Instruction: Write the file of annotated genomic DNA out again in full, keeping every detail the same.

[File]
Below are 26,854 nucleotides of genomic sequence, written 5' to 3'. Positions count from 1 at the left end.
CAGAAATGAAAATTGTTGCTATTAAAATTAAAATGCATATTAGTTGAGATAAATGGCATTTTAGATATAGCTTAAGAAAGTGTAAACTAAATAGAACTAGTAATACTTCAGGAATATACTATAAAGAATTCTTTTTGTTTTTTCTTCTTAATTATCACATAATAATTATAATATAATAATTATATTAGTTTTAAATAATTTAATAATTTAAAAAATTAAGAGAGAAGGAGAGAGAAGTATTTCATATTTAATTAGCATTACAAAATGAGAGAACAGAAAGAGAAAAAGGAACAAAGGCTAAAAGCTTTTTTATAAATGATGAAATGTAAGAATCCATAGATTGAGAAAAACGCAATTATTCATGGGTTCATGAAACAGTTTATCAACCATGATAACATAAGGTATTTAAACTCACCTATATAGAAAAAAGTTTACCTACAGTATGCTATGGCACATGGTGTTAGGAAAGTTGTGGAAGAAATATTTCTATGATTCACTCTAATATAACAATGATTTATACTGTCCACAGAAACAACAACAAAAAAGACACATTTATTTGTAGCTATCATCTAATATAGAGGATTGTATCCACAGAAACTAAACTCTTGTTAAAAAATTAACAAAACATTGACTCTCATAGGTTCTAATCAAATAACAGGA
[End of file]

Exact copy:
Below are 26,854 nucleotides of genomic sequence, written 5' to 3'. Positions count from 1 at the left end.
CAGAAATGAAAATTGTTGCTATTAAAATTAAAATGCATATTAGTTGAGATAAATGGCATTTTAGATATAGCTTAAGAAAGTGTAAACTAAATAGAACTAGTAATACTTCAGGAATATACTATAAAGAATTCTTTTTGTTTTTTCTTCTTAATTATCACATAATAATTATAATATAATAATTATATTAGTTTTAAATAATTTAATAATTTAAAAAATTAAGAGAGAAGGAGAGAGAAGTATTTCATATTTAATTAGCATTACAAAATGAGAGAACAGAAAGAGAAAAAGGAACAAAGGCTAAAAGCTTTTTTATAAATGATGAAATGTAAGAATCCATAGATTGAGAAAAACGCAATTATTCATGGGTTCATGAAACAGTTTATCAACCATGATAACATAAGGTATTTAAACTCACCTATATAGAAAAAAGTTTACCTACAGTATGCTATGGCACATGGTGTTAGGAAAGTTGTGGAAGAAATATTTCTATGATTCACTCTAATATAACAATGATTTATACTGTCCACAGAAACAACAACAAAAAAGACACATTTATTTGTAGCTATCATCTAATATAGAGGATTGTATCCACAGAAACTAAACTCTTGTTAAAAAATTAACAAAACATTGACTCTCATAGGTTCTAATCAAATAACAGGA